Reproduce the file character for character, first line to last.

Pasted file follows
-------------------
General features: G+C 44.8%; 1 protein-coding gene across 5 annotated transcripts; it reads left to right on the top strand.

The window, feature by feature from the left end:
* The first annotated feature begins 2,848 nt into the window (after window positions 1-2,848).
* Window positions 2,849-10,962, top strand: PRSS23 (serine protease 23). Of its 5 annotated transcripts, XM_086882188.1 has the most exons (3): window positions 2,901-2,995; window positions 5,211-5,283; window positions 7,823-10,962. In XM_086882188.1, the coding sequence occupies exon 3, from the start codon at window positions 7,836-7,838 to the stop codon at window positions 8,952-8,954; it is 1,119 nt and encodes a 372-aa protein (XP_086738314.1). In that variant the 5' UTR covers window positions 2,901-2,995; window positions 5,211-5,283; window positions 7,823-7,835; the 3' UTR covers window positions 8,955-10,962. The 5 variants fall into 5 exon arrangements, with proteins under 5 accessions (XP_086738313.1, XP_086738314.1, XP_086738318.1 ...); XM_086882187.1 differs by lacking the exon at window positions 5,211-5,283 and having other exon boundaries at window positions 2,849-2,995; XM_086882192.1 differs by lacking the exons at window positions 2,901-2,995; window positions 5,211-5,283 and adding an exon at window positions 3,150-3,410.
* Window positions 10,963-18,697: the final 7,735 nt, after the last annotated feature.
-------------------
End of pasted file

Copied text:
General features: G+C 44.8%; 1 protein-coding gene across 5 annotated transcripts; it reads left to right on the top strand.

The window, feature by feature from the left end:
* The first annotated feature begins 2,848 nt into the window (after window positions 1-2,848).
* Window positions 2,849-10,962, top strand: PRSS23 (serine protease 23). Of its 5 annotated transcripts, XM_086882188.1 has the most exons (3): window positions 2,901-2,995; window positions 5,211-5,283; window positions 7,823-10,962. In XM_086882188.1, the coding sequence occupies exon 3, from the start codon at window positions 7,836-7,838 to the stop codon at window positions 8,952-8,954; it is 1,119 nt and encodes a 372-aa protein (XP_086738314.1). In that variant the 5' UTR covers window positions 2,901-2,995; window positions 5,211-5,283; window positions 7,823-7,835; the 3' UTR covers window positions 8,955-10,962. The 5 variants fall into 5 exon arrangements, with proteins under 5 accessions (XP_086738313.1, XP_086738314.1, XP_086738318.1 ...); XM_086882187.1 differs by lacking the exon at window positions 5,211-5,283 and having other exon boundaries at window positions 2,849-2,995; XM_086882192.1 differs by lacking the exons at window positions 2,901-2,995; window positions 5,211-5,283 and adding an exon at window positions 3,150-3,410.
* Window positions 10,963-18,697: the final 7,735 nt, after the last annotated feature.